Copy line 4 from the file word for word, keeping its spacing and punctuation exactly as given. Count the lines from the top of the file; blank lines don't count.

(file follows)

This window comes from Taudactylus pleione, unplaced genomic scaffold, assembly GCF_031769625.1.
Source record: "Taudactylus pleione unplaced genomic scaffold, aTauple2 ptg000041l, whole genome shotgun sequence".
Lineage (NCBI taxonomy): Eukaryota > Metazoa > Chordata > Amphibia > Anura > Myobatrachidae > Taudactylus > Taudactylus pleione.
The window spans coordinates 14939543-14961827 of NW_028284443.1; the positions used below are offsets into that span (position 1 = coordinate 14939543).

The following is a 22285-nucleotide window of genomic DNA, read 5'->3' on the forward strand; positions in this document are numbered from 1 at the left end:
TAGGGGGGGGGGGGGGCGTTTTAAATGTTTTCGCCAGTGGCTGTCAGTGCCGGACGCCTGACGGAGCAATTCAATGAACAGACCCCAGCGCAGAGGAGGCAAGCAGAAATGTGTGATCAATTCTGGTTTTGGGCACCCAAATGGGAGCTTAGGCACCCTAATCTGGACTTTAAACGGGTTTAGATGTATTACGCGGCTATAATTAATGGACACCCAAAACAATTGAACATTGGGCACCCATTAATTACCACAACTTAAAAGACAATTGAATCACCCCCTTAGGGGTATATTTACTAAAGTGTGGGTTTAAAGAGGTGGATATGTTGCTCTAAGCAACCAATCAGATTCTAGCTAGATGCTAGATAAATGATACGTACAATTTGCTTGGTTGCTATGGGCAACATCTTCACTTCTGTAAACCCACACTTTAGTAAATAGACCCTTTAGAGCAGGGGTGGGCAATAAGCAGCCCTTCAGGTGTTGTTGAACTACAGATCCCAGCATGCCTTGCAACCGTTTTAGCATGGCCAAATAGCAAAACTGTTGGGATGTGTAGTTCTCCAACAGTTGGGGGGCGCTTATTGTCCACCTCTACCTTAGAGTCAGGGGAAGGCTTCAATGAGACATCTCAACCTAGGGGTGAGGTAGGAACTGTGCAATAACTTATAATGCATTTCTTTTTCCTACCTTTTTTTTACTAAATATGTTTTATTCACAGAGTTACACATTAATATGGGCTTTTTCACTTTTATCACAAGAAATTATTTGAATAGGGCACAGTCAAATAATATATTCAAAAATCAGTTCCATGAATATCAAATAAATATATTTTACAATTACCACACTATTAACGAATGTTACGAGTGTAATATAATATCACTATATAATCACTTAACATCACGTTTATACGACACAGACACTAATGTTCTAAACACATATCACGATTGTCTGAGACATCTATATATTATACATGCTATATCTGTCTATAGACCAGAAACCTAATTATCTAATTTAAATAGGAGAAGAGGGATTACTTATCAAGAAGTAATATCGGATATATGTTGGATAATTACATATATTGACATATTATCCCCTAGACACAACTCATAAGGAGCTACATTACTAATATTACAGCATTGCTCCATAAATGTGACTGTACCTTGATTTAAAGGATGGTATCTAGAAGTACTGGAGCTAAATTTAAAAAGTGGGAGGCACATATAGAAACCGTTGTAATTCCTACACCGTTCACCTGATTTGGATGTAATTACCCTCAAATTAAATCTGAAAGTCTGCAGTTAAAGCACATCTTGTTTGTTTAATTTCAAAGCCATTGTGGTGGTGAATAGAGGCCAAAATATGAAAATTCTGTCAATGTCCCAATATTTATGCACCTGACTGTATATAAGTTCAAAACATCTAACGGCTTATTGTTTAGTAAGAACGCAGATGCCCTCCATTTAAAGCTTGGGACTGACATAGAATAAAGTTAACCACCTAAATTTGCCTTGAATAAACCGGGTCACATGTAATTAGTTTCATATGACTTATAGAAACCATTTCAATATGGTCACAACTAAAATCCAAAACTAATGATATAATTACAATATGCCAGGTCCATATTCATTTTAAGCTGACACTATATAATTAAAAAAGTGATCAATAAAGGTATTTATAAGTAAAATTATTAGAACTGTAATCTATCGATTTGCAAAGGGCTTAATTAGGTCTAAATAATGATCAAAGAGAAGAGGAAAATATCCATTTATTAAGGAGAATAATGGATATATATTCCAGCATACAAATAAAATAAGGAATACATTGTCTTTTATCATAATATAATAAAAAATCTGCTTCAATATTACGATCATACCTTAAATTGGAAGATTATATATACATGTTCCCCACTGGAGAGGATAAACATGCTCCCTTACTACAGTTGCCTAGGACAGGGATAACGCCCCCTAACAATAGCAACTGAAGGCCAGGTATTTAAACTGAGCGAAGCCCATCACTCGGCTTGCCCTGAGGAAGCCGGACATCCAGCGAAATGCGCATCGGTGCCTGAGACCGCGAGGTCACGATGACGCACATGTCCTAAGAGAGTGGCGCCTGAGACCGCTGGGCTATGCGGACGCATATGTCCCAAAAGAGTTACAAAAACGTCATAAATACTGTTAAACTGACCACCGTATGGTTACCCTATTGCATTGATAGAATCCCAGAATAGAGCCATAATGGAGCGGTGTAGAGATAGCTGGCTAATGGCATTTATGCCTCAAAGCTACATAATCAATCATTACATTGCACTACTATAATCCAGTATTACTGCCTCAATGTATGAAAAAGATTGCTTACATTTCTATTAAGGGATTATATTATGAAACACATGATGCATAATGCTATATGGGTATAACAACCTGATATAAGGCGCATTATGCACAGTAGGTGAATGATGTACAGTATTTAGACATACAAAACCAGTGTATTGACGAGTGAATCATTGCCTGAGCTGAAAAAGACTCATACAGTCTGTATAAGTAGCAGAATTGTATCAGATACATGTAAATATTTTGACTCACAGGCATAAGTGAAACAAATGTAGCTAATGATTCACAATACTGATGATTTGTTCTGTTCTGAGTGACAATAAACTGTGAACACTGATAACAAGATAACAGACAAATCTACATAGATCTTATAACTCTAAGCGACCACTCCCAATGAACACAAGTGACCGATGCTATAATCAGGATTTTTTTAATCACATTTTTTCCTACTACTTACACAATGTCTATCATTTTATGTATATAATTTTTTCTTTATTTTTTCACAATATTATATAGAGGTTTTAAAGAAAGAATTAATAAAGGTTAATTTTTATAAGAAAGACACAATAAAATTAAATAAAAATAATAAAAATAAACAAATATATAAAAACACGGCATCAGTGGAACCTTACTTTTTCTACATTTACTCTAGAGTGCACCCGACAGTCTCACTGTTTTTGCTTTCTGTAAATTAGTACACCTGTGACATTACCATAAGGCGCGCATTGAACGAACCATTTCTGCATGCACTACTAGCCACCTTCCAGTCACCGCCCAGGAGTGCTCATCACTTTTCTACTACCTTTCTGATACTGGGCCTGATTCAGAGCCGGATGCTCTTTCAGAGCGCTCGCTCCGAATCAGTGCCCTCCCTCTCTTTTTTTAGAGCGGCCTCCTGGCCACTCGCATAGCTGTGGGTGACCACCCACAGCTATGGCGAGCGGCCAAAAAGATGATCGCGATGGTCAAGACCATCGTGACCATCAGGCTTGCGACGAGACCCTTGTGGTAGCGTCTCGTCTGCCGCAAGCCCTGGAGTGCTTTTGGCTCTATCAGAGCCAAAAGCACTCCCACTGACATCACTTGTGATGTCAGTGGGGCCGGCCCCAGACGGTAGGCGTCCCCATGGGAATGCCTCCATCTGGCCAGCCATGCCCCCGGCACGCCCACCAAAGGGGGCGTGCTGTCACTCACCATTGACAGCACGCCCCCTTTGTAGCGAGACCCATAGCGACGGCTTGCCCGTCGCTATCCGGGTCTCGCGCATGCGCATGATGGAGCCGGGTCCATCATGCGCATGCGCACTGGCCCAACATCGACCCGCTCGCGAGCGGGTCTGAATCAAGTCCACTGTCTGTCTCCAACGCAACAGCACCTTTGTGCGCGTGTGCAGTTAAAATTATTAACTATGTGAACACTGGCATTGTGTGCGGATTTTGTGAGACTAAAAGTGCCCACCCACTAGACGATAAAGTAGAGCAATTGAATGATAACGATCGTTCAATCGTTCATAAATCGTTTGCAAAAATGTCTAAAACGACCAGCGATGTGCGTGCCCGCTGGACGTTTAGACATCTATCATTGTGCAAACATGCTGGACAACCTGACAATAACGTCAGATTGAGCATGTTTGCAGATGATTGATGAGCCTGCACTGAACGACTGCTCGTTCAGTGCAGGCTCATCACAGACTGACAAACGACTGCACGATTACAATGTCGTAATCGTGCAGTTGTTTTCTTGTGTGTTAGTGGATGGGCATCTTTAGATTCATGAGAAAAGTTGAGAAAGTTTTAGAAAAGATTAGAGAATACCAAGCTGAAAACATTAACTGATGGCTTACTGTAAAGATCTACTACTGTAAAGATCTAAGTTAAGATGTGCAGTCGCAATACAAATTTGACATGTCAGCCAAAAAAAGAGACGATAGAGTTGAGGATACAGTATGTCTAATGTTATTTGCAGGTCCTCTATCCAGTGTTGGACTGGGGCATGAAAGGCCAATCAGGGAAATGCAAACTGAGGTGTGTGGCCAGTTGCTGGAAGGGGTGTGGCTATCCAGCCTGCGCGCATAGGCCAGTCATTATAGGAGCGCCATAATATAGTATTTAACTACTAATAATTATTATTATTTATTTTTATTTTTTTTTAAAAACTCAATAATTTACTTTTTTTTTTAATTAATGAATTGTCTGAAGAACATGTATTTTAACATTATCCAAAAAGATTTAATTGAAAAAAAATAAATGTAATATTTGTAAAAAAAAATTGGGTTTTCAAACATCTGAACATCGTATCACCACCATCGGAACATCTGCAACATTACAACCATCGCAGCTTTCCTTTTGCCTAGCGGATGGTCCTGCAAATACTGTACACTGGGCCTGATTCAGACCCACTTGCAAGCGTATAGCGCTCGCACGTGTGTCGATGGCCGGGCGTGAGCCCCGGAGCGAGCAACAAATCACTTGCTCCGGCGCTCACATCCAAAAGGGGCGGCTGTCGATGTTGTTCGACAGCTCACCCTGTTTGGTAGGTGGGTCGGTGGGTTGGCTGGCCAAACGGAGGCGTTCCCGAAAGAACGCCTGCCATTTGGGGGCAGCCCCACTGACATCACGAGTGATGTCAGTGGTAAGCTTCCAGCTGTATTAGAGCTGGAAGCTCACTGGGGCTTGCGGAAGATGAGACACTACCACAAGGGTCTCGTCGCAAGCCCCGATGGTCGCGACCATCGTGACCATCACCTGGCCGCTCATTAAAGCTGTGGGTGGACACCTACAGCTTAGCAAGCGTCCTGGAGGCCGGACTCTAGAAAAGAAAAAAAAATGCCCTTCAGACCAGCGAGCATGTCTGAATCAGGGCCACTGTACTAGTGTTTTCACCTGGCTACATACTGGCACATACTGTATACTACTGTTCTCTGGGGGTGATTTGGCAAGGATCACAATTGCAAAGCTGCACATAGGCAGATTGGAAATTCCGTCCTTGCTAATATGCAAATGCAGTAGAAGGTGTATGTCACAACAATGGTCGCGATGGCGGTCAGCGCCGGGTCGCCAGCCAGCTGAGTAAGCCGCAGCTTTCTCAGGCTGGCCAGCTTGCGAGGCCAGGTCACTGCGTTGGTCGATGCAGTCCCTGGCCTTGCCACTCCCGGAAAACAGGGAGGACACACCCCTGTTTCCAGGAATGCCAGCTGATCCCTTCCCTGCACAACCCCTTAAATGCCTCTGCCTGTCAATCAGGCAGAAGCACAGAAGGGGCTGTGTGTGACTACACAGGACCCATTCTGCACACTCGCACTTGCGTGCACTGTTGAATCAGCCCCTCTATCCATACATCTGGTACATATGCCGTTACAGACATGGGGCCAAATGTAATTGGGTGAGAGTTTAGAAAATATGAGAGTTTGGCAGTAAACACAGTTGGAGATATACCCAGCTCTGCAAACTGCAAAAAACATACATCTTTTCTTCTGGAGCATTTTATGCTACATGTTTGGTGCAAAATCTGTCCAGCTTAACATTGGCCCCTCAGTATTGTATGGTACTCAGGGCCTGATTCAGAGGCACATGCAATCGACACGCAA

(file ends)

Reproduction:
The window spans coordinates 14939543-14961827 of NW_028284443.1; the positions used below are offsets into that span (position 1 = coordinate 14939543).